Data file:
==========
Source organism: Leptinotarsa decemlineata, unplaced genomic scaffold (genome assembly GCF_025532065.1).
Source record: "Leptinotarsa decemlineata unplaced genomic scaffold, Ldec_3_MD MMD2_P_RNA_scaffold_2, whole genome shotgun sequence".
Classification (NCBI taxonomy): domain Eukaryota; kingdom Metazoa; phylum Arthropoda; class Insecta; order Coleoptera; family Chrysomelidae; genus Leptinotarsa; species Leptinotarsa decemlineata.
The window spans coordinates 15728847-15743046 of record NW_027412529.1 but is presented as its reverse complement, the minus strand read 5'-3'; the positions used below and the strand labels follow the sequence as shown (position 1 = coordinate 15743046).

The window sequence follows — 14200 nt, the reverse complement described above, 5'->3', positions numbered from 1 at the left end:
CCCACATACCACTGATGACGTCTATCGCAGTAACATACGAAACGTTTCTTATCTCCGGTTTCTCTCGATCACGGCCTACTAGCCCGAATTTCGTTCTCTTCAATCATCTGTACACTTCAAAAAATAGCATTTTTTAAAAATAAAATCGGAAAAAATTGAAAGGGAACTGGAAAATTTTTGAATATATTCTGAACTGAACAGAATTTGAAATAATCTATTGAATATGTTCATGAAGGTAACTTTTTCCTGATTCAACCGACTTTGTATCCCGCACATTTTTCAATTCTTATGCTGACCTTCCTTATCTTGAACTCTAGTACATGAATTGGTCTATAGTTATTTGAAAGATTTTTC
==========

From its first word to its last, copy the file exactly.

Source organism: Leptinotarsa decemlineata, unplaced genomic scaffold (genome assembly GCF_025532065.1).
Source record: "Leptinotarsa decemlineata unplaced genomic scaffold, Ldec_3_MD MMD2_P_RNA_scaffold_2, whole genome shotgun sequence".
Classification (NCBI taxonomy): domain Eukaryota; kingdom Metazoa; phylum Arthropoda; class Insecta; order Coleoptera; family Chrysomelidae; genus Leptinotarsa; species Leptinotarsa decemlineata.
The window spans coordinates 15728847-15743046 of record NW_027412529.1 but is presented as its reverse complement, the minus strand read 5'-3'; the positions used below and the strand labels follow the sequence as shown (position 1 = coordinate 15743046).

The window sequence follows — 14200 nt, the reverse complement described above, 5'->3', positions numbered from 1 at the left end:
CCCACATACCACTGATGACGTCTATCGCAGTAACATACGAAACGTTTCTTATCTCCGGTTTCTCTCGATCACGGCCTACTAGCCCGAATTTCGTTCTCTTCAATCATCTGTACACTTCAAAAAATAGCATTTTTTAAAAATAAAATCGGAAAAAATTGAAAGGGAACTGGAAAATTTTTGAATATATTCTGAACTGAACAGAATTTGAAATAATCTATTGAATATGTTCATGAAGGTAACTTTTTCCTGATTCAACCGACTTTGTATCCCGCACATTTTTCAATTCTTATGCTGACCTTCCTTATCTTGAACTCTAGTACATGAATTGGTCTATAGTTATTTGAAAGATTTTTC